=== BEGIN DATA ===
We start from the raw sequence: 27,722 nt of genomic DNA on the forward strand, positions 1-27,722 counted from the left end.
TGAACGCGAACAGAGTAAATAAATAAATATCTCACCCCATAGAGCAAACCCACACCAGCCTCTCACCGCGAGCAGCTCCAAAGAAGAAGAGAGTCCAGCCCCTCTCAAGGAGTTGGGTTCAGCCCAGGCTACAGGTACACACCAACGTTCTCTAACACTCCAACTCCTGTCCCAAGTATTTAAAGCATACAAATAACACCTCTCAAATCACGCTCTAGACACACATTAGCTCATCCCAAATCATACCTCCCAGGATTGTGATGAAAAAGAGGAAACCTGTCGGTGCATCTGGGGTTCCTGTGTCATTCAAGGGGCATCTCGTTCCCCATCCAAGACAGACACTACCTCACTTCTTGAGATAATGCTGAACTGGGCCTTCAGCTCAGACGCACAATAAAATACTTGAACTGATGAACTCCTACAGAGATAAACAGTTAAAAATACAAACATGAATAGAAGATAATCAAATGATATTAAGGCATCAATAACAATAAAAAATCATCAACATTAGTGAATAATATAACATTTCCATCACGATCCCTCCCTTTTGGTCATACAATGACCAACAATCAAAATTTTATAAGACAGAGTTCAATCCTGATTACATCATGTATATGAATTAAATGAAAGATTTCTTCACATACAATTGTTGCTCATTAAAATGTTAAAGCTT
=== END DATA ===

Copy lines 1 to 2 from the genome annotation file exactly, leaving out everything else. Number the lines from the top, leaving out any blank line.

We start from the raw sequence: 27,722 nt of genomic DNA on the forward strand, positions 1-27,722 counted from the left end.
TGAACGCGAACAGAGTAAATAAATAAATATCTCACCCCATAGAGCAAACCCACACCAGCCTCTCACCGCGAGCAGCTCCAAAGAAGAAGAGAGTCCAGCCCCTCTCAAGGAGTTGGGTTCAGCCCAGGCTACAGGTACACACCAACGTTCTCTAACACTCCAACTCCTGTCCCAAGTATTTAAAGCATACAAATAACACCTCTCAAATCACGCTCTAGACACACATTAGCTCATCCCAAATCATACCTCCCAGGATTGTGATGAAAAAGAGGAAACCTGTCGGTGCATCTGGGGTTCCTGTGTCATTCAAGGGGCATCTCGTTCCCCATCCAAGACAGACACTACCTCACTTCTTGAGATAATGCTGAACTGGGCCTTCAGCTCAGACGCACAATAAAATACTTGAACTGATGAACTCCTACAGAGATAAACAGTTAAAAATACAAACATGAATAGAAGATAATCAAATGATATTAAGGCATCAATAACAATAAAAAATCATCAACATTAGTGAATAATATAACATTTCCATCACGATCCCTCCCTTTTGGTCATACAATGACCAACAATCAAAATTTTATAAGACAGAGTTCAATCCTGATTACATCATGTATATGAATTAAATGAAAGATTTCTTCACATACAATTGTTGCTCATTAAAATGTTAAAGCTT